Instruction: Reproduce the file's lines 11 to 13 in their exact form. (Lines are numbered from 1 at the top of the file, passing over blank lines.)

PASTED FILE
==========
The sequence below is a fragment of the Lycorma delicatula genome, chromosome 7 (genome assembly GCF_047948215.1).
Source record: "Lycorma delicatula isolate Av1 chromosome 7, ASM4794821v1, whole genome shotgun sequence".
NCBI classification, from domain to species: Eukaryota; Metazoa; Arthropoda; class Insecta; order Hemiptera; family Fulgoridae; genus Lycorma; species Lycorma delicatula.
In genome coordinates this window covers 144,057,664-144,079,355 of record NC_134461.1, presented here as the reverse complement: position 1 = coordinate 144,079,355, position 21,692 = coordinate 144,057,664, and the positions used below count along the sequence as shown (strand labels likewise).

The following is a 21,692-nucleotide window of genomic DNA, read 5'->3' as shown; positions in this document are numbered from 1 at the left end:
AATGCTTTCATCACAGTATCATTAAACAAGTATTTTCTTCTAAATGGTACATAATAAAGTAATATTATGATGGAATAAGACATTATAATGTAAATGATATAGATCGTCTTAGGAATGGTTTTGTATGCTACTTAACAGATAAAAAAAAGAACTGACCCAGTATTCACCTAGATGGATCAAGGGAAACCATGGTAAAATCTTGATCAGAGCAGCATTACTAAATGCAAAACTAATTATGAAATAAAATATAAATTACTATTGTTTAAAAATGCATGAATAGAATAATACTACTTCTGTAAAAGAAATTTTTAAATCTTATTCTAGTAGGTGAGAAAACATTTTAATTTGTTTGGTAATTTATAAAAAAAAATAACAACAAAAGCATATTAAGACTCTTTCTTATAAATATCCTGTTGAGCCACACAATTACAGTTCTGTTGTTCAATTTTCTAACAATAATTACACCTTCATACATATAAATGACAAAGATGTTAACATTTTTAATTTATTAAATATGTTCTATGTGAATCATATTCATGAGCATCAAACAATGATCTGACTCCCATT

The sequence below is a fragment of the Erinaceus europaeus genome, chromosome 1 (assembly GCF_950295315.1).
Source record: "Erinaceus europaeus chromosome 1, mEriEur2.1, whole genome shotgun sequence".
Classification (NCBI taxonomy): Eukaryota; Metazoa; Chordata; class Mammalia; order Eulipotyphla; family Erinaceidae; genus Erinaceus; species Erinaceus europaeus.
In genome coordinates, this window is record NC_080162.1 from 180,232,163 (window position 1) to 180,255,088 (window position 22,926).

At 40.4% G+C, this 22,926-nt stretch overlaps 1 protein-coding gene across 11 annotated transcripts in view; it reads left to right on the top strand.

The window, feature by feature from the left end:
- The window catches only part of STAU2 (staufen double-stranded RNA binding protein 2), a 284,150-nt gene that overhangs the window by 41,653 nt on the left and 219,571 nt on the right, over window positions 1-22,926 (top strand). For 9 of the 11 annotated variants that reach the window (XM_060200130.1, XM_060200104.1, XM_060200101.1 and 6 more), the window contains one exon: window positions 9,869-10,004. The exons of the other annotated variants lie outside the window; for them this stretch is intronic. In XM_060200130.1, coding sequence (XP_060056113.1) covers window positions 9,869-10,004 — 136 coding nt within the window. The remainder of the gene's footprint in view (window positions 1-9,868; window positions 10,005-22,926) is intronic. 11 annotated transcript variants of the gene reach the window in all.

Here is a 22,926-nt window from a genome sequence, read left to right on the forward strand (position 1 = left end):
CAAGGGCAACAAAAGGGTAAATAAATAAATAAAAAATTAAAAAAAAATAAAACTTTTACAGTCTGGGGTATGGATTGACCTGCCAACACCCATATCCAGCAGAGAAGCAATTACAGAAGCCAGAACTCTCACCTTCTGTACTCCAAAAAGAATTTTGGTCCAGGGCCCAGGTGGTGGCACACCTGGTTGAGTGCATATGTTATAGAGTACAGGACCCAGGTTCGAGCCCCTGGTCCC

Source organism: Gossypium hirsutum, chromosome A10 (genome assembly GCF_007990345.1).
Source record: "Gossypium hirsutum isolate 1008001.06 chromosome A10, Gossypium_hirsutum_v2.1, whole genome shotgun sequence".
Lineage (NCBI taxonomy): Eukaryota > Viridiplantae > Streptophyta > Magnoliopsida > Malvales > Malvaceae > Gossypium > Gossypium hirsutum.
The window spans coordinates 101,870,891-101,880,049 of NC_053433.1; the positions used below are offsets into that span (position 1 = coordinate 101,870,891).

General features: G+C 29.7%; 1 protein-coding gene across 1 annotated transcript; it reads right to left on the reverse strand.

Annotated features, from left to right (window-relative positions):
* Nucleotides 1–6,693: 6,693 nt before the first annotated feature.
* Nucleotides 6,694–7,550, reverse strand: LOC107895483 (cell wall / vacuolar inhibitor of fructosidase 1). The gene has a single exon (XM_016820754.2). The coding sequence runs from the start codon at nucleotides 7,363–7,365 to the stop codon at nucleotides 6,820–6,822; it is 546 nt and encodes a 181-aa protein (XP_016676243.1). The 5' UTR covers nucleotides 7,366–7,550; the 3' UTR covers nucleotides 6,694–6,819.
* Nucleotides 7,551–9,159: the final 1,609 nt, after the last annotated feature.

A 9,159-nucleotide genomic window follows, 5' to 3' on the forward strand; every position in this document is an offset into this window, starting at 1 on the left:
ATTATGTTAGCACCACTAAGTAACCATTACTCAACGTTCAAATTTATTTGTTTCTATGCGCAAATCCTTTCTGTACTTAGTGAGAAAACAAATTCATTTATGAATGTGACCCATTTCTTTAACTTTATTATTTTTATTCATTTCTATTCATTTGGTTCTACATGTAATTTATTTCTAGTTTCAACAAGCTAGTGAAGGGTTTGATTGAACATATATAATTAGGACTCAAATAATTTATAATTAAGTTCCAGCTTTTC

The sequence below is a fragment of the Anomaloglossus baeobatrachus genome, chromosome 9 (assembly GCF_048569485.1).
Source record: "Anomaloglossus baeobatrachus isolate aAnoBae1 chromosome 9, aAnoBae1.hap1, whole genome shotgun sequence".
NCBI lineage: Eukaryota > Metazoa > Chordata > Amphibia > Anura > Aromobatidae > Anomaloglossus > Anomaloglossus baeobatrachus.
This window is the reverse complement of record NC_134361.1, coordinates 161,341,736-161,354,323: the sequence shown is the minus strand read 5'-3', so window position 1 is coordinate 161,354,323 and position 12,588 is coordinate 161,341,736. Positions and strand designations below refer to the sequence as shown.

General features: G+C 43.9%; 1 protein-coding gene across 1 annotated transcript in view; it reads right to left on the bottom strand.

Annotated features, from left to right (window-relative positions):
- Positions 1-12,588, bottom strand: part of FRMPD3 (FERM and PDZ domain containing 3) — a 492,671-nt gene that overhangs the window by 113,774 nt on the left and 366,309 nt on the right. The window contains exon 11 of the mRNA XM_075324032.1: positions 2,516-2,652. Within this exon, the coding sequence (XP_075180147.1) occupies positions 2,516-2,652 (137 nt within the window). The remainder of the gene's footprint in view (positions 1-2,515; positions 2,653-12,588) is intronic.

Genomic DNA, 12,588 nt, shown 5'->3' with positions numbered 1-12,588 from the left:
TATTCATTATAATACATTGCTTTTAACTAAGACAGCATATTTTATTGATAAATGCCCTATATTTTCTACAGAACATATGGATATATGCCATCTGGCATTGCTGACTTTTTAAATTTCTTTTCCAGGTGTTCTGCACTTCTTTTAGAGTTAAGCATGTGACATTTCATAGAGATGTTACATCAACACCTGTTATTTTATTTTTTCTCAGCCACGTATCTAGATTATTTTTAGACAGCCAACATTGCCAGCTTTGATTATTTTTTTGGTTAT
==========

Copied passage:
At 40.4% G+C, this 22,926-nt stretch overlaps 1 protein-coding gene across 11 annotated transcripts in view; it reads left to right on the top strand.

The window, feature by feature from the left end:
- The window catches only part of STAU2 (staufen double-stranded RNA binding protein 2), a 284,150-nt gene that overhangs the window by 41,653 nt on the left and 219,571 nt on the right, over window positions 1-22,926 (top strand). For 9 of the 11 annotated variants that reach the window (XM_060200130.1, XM_060200104.1, XM_060200101.1 and 6 more), the window contains one exon: window positions 9,869-10,004. The exons of the other annotated variants lie outside the window; for them this stretch is intronic. In XM_060200130.1, coding sequence (XP_060056113.1) covers window positions 9,869-10,004 — 136 coding nt within the window. The remainder of the gene's footprint in view (window positions 1-9,868; window positions 10,005-22,926) is intronic. 11 annotated transcript variants of the gene reach the window in all.